But never count out the resourcefulness of Louisiana legislators. Instead, a slightly-stripped down version of the bill (co-authored by Rep. Harold Ritchie, author of HB 518) by Sen. Ben Nevers, SB 278, flew through the Senate (twice) without a dissenting vote and drew just three nays in the House. Gov. Kathleen Blanco signed it into law before the end of the fiscal year.
Plenty of noxious features remained in it:
Given the incestuous relationships that appear among the principals who have created past lakes across the state and wish to continue to do so, the loose provisions in the act make it ripe for corrupt uses. As troubling is the penchant for the people involved to continue to give evasive or inaccurate information when queried about these projects.
So, for example, Nevers says he will not profit financially from the proposed lake. However, he is an owner of and involved in several corporations which could stand to make big gains from any lake building or operation activities. His business partner Charles Mizell, who sits on the Washington Parish Reservoir Commission, in one forum claims provision of drinking water is the main purpose of the lake, yet this contradicts the enabling legislation.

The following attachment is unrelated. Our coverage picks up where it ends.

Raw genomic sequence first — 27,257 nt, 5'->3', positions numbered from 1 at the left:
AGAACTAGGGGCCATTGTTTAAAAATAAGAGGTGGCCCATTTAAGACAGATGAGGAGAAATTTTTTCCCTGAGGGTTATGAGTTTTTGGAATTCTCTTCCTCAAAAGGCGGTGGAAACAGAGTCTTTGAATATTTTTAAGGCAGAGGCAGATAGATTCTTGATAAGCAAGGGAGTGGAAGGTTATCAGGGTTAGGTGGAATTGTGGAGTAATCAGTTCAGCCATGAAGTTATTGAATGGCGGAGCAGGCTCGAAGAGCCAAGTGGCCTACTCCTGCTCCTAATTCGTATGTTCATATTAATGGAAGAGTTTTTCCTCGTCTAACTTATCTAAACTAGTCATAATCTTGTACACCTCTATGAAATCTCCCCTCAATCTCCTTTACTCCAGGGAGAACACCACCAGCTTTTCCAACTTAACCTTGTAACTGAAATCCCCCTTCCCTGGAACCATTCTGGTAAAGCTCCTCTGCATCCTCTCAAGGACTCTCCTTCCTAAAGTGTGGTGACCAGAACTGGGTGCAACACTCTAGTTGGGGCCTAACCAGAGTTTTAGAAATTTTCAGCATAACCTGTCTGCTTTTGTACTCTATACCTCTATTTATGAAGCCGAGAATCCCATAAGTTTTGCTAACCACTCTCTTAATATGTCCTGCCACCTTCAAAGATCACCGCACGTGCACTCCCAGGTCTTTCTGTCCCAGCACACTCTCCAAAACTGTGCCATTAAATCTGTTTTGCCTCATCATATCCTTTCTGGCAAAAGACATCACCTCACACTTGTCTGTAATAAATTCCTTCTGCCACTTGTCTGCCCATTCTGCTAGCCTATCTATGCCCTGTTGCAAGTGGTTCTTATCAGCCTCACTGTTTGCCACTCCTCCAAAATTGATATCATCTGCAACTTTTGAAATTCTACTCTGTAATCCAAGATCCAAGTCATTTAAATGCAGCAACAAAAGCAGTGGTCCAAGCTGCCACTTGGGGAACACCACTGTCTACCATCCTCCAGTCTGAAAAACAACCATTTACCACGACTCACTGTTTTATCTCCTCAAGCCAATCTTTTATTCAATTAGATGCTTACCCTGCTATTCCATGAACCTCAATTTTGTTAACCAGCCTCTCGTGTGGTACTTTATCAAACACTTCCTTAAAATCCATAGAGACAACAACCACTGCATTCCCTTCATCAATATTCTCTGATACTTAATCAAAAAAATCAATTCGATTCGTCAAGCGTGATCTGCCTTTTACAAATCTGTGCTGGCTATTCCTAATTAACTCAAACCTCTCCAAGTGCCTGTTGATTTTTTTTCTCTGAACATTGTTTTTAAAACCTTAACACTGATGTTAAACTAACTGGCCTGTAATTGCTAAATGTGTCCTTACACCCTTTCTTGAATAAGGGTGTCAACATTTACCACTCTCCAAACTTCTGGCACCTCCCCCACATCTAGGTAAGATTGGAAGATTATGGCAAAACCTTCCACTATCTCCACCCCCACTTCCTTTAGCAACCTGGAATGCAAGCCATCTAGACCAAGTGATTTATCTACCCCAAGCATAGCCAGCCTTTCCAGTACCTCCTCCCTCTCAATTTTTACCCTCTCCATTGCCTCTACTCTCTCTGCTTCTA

But the lake express continues to roll on. HB 123 passed to create a similar situation in Lincoln Parish, while SB 47 expanded the powers of a similar arrangement in Morehouse Parish. And the State Bond Commission reauthorized funding for Washington Parish’s.
Why doesn’t the state slow down on this? The Sierra Club, which admittedly is usually wrong on the issues, is right on this one to request a moratorium on reservoir building until the matter is further studied. Why not assess the economic, environmental, and cultural impact, as a whole of this frenzy before money may get frivolously spent and lasting damage done (it’s kind of hard to un-build a lake)?
And institute more-stringent standards regarding connections between state lawmakers, their appointees, and relatives who stand to gain from it all. While legislation is desirable here, it may not even take that. For example, Nevers and Mizell could pledge, right now, that as long as they remain in government service that they or any business in which they or their immediate relatives have an interest will not do business with any activity connected to these lakes.
To ignore these items of common sense again leaves Louisiana wide open to the twin plagues of wasted resources and corrupt activities.